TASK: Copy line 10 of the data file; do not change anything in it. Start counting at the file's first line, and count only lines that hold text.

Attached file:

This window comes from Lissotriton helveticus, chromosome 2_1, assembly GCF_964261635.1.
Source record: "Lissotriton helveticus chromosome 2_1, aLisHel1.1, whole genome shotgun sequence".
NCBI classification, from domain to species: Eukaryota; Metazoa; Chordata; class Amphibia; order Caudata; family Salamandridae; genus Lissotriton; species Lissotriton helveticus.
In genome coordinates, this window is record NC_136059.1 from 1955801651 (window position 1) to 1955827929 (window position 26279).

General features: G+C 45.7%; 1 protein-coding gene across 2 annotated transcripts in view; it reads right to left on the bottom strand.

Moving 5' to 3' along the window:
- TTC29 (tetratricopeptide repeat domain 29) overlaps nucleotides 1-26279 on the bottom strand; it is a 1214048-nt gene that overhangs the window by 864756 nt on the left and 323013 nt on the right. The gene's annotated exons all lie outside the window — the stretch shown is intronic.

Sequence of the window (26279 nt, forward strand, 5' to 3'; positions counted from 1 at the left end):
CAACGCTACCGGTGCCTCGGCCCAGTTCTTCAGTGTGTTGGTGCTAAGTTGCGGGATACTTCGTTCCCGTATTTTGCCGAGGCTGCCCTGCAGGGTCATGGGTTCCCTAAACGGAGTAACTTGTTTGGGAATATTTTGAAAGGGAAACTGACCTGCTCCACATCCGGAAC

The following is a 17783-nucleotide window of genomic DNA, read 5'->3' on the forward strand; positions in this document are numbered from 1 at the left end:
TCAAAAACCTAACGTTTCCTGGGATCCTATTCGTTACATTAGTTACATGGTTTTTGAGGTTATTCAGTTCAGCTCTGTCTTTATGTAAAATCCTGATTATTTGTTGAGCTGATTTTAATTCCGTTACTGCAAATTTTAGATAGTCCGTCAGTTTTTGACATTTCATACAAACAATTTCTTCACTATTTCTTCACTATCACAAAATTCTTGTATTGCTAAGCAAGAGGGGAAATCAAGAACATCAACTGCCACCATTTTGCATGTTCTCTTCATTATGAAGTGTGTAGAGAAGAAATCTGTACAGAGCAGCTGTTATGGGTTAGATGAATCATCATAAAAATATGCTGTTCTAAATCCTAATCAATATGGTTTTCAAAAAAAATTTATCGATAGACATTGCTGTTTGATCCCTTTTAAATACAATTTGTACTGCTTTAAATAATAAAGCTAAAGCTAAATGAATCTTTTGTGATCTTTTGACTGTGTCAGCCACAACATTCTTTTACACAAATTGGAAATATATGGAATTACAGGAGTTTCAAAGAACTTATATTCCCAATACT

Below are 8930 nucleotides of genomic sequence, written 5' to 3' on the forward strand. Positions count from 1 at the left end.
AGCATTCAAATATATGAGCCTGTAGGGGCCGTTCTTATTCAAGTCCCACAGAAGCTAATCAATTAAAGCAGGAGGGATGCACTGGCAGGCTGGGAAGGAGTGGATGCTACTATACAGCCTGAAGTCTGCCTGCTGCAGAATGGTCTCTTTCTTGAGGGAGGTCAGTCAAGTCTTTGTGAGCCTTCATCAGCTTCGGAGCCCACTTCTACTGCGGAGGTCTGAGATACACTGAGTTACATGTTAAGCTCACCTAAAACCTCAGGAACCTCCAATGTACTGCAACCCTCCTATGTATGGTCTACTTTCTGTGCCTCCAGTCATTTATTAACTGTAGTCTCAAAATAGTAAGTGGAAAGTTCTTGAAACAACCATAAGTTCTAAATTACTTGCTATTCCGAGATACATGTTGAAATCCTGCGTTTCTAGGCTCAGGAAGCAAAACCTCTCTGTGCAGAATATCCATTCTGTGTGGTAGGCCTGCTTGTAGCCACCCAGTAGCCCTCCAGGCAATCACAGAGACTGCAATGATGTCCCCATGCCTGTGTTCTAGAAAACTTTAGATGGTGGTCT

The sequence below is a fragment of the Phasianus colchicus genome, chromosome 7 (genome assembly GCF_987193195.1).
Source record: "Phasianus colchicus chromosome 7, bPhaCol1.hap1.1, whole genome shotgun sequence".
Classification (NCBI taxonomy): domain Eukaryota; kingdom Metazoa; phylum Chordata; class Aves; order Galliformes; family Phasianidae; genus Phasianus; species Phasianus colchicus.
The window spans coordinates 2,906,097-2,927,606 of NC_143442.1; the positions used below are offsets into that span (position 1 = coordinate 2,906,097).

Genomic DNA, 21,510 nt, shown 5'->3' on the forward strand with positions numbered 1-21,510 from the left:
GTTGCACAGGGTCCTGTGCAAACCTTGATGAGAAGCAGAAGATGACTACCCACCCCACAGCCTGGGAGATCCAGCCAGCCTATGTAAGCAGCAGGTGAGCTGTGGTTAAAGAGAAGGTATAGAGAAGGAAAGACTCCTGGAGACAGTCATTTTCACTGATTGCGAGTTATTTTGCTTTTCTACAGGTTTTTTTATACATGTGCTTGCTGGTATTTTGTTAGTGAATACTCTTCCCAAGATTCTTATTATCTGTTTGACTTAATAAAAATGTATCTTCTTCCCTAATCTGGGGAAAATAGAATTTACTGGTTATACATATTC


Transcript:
The following is a 17783-nucleotide window of genomic DNA, read 5'->3' on the forward strand; positions in this document are numbered from 1 at the left end: